• Model and prompt your students to brainstorm around time limits, not idea limits. All ideas: the good, the great, the crazy, the “eh” ALL get questioned and challenged. Typically, students automatically “accept” a perceived good idea because of the source or the fact that it will “work”. They only really challenge the perceived “bad” ideas. We need all ideas to be challenged, which will lead to even better ideas; or the realization that a crazy idea may actually be the best idea.

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  • Purposeful Conflict
    • Let students know that disagreements among group member are not only par for the course, they also provide valuable opportunities to debate a wider range of ideas and to develop important skills, such as listening, mediation, and compromise.
    • Project Based Learning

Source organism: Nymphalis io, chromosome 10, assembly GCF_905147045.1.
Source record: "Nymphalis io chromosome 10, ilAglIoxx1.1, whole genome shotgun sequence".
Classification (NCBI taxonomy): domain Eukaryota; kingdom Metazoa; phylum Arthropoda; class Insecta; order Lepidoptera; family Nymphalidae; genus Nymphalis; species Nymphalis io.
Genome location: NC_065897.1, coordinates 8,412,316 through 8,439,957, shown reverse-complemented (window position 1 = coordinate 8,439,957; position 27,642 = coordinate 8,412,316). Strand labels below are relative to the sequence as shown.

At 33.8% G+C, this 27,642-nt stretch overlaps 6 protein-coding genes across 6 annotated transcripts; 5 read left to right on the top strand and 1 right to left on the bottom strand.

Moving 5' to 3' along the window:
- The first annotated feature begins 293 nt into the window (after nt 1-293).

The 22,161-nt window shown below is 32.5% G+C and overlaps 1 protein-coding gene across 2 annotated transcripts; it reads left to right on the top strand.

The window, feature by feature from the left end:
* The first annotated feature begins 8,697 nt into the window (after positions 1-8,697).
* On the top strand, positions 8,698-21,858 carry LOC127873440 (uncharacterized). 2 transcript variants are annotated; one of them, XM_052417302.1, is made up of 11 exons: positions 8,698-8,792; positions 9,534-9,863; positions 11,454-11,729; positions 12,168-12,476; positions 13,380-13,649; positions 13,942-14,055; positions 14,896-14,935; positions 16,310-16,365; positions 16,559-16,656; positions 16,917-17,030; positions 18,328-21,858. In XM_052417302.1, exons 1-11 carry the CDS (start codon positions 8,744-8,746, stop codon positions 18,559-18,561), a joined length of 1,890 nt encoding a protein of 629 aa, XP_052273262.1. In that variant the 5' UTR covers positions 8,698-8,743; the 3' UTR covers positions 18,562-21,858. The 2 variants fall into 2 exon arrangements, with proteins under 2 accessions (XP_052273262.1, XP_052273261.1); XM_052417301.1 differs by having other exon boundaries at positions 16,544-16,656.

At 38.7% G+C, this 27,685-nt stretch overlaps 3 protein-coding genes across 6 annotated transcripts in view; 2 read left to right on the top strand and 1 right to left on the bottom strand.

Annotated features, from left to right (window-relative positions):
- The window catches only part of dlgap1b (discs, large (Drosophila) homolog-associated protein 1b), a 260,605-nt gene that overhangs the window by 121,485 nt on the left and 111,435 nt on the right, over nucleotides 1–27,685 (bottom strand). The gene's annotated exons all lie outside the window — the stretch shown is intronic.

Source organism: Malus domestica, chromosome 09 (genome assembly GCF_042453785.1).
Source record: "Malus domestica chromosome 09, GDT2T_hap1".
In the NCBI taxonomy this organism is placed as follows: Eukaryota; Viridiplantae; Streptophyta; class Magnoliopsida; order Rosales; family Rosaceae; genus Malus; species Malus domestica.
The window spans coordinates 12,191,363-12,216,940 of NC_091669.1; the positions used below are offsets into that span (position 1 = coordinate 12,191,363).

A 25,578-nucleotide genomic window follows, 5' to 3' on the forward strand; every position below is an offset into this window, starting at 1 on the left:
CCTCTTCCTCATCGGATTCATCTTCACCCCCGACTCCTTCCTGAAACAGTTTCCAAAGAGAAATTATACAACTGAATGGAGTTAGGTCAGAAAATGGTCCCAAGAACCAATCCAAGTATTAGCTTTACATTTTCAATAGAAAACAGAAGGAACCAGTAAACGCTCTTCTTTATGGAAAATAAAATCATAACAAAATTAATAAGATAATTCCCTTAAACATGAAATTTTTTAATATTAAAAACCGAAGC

• PBL lessons and activities force students to work in situations where there is not ONE right answer, but the group has to decide on courses of action. The more you allow students to work through these realistic work environment situations, the better they will get at the PBL process and at collaborating in all aspects of their schooling.
    • Debates vs. Arguments
      • Students need to understand that constructive debate is helpful to a project, but destructive arguing is not. There should always be time for alternate opinions, but structures in place to not allowing dwelling on group decisions.